Analog is those two plugs you stick in the back of the stereo.   Audio quality is as good as the converter on the player.
Digital Stereo is a digital conversion direct from the RF feed...so it is as good as your decoder (receiver) is.
AC-3 digital surround was a way to get the full 5.1 surround data to a decoder...right now almost no receivers have AC-3 decoders...so you need an additional decoder.
DTS digital surround was the other way to get full 5.1 surround data...most good receivers have DTS decoders built in...no additional decoder required.

Every disc has the Analog data on it.   Most have Digital Stereo outputs.   Quite a few newer releases have AC-3 versions available...but the packaging was similar to the Digital Stereo ones...so you have to look carefully...if there is an AC-3 version, then there is also a Digital Stereo only version.  DTS is very rare...I only have a couple myself...it was limited production, and only a few movies were released with it.





(use the LDDB.com to figure out what version is what)

The better than average LD players had the Digital outputs...so you can play DTS on most of them...only a few LD players had the AC-3 output...So it is hard to get DTS movies, easy to get players...hard to get AC-3 players, easy to get movies.



I ended up with the Pioneer CLD-D704 which is at the top end of the (now) affordable LD players...there are some sold in Japan at about 5 times the price that are better...if you can find them.   The CLD-D704 has the AC-3 output and arguably some of the best video playback.

Oh, about that.   All playback is composite.   The laserdiscs were encoded as composite video data...that means your S-Video plug doesn't improve anything.  The video output is comparable to DVD.

So what do you do with that in an HD world?   You buy more parts.  To sum it up...the composite output has issues, and up-scaling to HD makes more issues.   Many receivers can do it (mine included) but with varying degrees of quality.   Mine is tolerable...but not good.

So in following the forums I learned that the best machine for cleaning up the composite video signal (comb filter) is a DVD recorder (say what?)  So I got a Panasonic DMR-ES10 off ebay with a broken remote sensor that I was able to fix for cheap.



I have the composite video and analog audio going into the ES-10 from the LD.   Now to upscale it, I got a DVDO iScan HD+ which can up-scale to 1080P.  I send COMPONENT out from the ES-10 to the DVDO.   Yes, the ES-10 separates the composite input to component.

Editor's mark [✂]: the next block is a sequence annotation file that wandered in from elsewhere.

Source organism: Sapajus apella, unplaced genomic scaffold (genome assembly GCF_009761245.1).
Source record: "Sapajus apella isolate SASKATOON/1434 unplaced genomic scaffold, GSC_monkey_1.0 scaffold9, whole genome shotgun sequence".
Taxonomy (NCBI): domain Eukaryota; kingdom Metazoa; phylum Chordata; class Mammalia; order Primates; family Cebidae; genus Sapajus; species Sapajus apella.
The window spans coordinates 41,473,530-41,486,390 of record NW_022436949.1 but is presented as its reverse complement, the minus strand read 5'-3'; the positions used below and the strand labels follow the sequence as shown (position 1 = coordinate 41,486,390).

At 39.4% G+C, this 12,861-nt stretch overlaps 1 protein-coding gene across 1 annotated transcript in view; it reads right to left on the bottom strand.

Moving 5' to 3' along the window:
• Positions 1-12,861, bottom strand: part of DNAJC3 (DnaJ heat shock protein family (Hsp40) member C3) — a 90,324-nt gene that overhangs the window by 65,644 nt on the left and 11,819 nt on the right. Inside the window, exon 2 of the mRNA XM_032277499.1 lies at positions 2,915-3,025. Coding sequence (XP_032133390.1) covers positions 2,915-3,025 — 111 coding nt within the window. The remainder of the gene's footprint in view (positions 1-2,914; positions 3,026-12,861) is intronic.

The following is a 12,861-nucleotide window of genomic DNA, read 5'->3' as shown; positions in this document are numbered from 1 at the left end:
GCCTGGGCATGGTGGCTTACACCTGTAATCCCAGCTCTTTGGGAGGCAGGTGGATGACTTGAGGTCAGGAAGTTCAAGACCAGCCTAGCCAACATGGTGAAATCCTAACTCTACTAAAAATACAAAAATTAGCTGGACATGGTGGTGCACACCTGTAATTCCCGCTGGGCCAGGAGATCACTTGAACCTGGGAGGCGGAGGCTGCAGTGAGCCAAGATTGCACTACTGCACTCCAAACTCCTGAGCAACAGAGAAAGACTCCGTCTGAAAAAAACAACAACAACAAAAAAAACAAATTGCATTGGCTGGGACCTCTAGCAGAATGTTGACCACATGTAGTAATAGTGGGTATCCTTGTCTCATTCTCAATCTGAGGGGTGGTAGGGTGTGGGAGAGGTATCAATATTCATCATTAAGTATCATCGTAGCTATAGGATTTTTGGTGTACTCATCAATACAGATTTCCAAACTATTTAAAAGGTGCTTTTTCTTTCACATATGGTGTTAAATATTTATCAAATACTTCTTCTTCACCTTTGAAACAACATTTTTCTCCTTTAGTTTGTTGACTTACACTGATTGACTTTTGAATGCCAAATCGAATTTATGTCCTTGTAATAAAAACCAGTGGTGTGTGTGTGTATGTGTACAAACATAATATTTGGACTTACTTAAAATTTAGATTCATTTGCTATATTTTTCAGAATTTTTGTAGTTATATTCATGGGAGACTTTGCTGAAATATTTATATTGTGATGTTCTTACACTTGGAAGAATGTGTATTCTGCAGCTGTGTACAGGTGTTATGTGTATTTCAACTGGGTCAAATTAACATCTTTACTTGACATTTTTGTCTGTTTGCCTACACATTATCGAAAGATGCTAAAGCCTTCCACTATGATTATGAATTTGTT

It only has DVI outputs, so I had to get a DVI to HDMI adapter to plug into my receiver.   Also the up-scaling creates a bit of delay, so I put the Digital Optical through this then to the receiver...it won't send audio over DVI.

Now for the audio...I need the ability to decode AC-3...but if no AC-3 then I need to send Digital Stereo/DTS ...and I don't want to have to switch audio inputs all the time.   So I got the Denon AVD-2000.


I have the AC-3 and Digital out plugged into this thing, and if there is AC-3 it automatically selects it...otherwise just the Digital Optical, and it sends that to the DVDO.   However some LDs have only Analog audio...so I put the Analog audio into the ES10, and plug the digital out from that into the AVD-2000...that way if I have to switch to Analog, I only have to hit one button, AND because I am sending the Analog though the same path as the digital, any delays in up-scaling will be synced.

So does it work...well whenever someone puts this much effort into a setup, they will of course say it looks great.   Well, the way I have everything hooked up, I had to select a lot of different inputs to make sure I had everything wired correctly...the LD player has two composite outputs, the ES-10 can output composite and component.   the DVDO can accept all sorts of inputs.   So I had one composite directly from the LD to the DVDO, one from the ES-10 to the DVDO and a component set from the ES-10 to the DVDO.

First test was LD and DVDO composite only.   Scaling was nice, no artifacts, but color seemed a bit washed out...I played with the DVDO settings but couldn't make much change.

Second was LD to ES-10 to DVDO using composite.   Everything else was the same but color looked a bit better, maybe still a bit washed out.

Third was LD to ES-10 to DVDO using component.   WOW that changed everything!   Color was good, but black level and contrast were amazing...

Now, my test disk was Pink Floyd live at Pompeii...a 70's concert movie...which already had some artifacts due to the film quality...but it looked good to me.


Here is how it is all wired up...fun huh.   (of course there are about a half dozen other components also plugged into the receiver...wiring clutter is fun.)